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After Ida

HIGH WATER A first responder rescues a chihuahua from flooding in LaPlace, Louisiana, on August 30. LUKE SHARRETT—BLOOMBERG/GETTY IMAGES

Emergency response crews have been hard at work in Louisiana and Mississippi after Hurricane Ida tore through the region. Ida barreled into Louisiana’s coast on August 29, as a Category 4 hurricane. It was one of the most powerful storms ever to hit the United States.

Winds reached 150 miles per hour, and rain brought major flooding. At press time, four people had died and many more were injured.

More than a million homes and businesses lost electricity. Damage to the power system was so bad that electricity may not be back on for weeks, officials say. “We have a lot of work ahead of us, and no one is under the illusion that this is going to be a short process,” John Bel Edwards says. He’s Louisiana’s governor.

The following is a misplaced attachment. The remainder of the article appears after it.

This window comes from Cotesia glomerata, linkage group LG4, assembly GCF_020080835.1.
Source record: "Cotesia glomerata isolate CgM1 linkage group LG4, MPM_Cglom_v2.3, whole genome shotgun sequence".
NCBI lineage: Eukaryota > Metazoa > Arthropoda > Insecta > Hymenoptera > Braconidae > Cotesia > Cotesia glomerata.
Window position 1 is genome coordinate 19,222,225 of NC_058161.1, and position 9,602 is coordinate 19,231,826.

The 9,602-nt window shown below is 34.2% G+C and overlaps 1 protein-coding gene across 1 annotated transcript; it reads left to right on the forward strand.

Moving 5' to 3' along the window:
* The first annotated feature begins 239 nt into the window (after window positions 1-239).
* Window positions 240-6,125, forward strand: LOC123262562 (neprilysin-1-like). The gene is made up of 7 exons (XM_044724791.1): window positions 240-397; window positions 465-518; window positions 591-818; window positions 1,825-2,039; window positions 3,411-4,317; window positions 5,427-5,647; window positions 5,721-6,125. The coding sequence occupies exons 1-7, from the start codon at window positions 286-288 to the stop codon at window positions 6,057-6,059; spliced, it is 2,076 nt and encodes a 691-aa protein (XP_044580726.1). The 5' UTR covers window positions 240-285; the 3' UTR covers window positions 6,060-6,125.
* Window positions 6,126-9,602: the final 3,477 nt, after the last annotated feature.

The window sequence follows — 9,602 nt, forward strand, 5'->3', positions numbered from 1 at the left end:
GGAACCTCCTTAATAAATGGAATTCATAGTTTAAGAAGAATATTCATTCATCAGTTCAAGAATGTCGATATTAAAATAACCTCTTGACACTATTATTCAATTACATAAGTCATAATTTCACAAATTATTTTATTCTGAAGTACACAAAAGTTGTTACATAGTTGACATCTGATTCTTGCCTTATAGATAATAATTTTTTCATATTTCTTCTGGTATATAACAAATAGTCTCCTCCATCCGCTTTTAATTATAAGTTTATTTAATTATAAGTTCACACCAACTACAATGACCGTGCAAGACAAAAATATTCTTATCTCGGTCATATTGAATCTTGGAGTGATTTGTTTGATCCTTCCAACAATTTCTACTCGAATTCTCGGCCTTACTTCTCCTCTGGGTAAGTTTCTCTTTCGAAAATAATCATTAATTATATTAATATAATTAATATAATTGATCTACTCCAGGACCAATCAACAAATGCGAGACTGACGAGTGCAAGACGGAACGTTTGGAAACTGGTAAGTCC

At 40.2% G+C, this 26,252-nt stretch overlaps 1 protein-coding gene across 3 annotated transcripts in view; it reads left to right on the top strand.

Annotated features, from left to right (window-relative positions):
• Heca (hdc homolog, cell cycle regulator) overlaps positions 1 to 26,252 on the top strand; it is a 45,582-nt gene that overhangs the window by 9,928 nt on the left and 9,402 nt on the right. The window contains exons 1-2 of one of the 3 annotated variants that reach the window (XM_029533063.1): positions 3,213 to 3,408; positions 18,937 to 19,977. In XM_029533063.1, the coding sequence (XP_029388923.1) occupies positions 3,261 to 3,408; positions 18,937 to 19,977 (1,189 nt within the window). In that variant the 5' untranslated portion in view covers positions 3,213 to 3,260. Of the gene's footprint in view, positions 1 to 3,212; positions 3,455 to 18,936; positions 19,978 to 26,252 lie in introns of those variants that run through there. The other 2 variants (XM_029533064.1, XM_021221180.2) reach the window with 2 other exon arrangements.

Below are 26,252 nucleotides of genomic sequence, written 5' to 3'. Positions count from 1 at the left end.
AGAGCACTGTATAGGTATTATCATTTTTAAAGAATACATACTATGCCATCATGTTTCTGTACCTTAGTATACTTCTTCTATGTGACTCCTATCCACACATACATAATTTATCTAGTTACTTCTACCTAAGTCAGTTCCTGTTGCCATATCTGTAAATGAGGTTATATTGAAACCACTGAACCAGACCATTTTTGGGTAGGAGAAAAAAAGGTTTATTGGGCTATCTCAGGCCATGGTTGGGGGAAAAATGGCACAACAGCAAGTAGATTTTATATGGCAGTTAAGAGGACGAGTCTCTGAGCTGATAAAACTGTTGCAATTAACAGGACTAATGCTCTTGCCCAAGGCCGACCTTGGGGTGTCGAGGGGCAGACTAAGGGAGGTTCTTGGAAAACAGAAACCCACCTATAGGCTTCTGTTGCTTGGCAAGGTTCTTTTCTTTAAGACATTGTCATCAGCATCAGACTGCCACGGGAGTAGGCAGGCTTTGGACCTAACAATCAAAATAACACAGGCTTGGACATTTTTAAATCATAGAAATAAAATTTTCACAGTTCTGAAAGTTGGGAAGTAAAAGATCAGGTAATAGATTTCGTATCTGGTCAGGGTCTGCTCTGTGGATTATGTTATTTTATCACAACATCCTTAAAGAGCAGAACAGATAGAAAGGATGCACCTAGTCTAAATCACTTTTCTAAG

Some 440,000 people in Louisiana were without water after treatment plants flooded or lost power. When the storm was over, temperatures topped 85°F. High humidity made the heat feel worse.

Those who returned after evacuating have faced challenges. Stephanie Blaise lives in New Orleans, Louisiana. Her power was still out, so she hoped to stay for a short time only. “I’m going to have to convince him to leave,” she said of her father, who came with her. “Can’t stay in this heat."

Stop and Think! Who are the people quoted in this article? What makes them reliable sources? Who else could the author have quoted, and why?